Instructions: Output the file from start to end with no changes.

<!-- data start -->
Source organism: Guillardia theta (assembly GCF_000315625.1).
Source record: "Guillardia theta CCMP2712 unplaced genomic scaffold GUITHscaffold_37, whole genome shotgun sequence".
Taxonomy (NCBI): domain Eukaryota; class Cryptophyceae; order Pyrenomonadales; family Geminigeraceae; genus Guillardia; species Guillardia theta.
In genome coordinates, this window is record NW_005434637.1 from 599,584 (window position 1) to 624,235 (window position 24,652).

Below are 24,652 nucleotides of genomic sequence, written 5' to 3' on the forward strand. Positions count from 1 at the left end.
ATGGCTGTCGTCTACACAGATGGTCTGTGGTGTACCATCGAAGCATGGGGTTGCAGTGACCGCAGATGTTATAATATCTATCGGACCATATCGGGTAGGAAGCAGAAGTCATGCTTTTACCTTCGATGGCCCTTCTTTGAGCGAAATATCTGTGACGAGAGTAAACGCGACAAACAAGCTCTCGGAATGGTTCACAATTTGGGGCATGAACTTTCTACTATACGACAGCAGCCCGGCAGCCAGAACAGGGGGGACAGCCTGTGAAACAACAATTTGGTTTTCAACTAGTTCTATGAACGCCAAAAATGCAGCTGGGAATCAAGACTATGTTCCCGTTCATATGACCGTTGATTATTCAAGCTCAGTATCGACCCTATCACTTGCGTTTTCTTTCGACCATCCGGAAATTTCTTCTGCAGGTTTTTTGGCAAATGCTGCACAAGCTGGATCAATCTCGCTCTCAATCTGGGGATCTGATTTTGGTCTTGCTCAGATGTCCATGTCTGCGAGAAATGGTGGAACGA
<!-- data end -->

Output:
Source organism: Guillardia theta (assembly GCF_000315625.1).
Source record: "Guillardia theta CCMP2712 unplaced genomic scaffold GUITHscaffold_37, whole genome shotgun sequence".
Taxonomy (NCBI): domain Eukaryota; class Cryptophyceae; order Pyrenomonadales; family Geminigeraceae; genus Guillardia; species Guillardia theta.
In genome coordinates, this window is record NW_005434637.1 from 599,584 (window position 1) to 624,235 (window position 24,652).

Below are 24,652 nucleotides of genomic sequence, written 5' to 3' on the forward strand. Positions count from 1 at the left end.
ATGGCTGTCGTCTACACAGATGGTCTGTGGTGTACCATCGAAGCATGGGGTTGCAGTGACCGCAGATGTTATAATATCTATCGGACCATATCGGGTAGGAAGCAGAAGTCATGCTTTTACCTTCGATGGCCCTTCTTTGAGCGAAATATCTGTGACGAGAGTAAACGCGACAAACAAGCTCTCGGAATGGTTCACAATTTGGGGCATGAACTTTCTACTATACGACAGCAGCCCGGCAGCCAGAACAGGGGGGACAGCCTGTGAAACAACAATTTGGTTTTCAACTAGTTCTATGAACGCCAAAAATGCAGCTGGGAATCAAGACTATGTTCCCGTTCATATGACCGTTGATTATTCAAGCTCAGTATCGACCCTATCACTTGCGTTTTCTTTCGACCATCCGGAAATTTCTTCTGCAGGTTTTTTGGCAAATGCTGCACAAGCTGGATCAATCTCGCTCTCAATCTGGGGATCTGATTTTGGTCTTGCTCAGATGTCCATGTCTGCGAGAAATGGTGGAACGA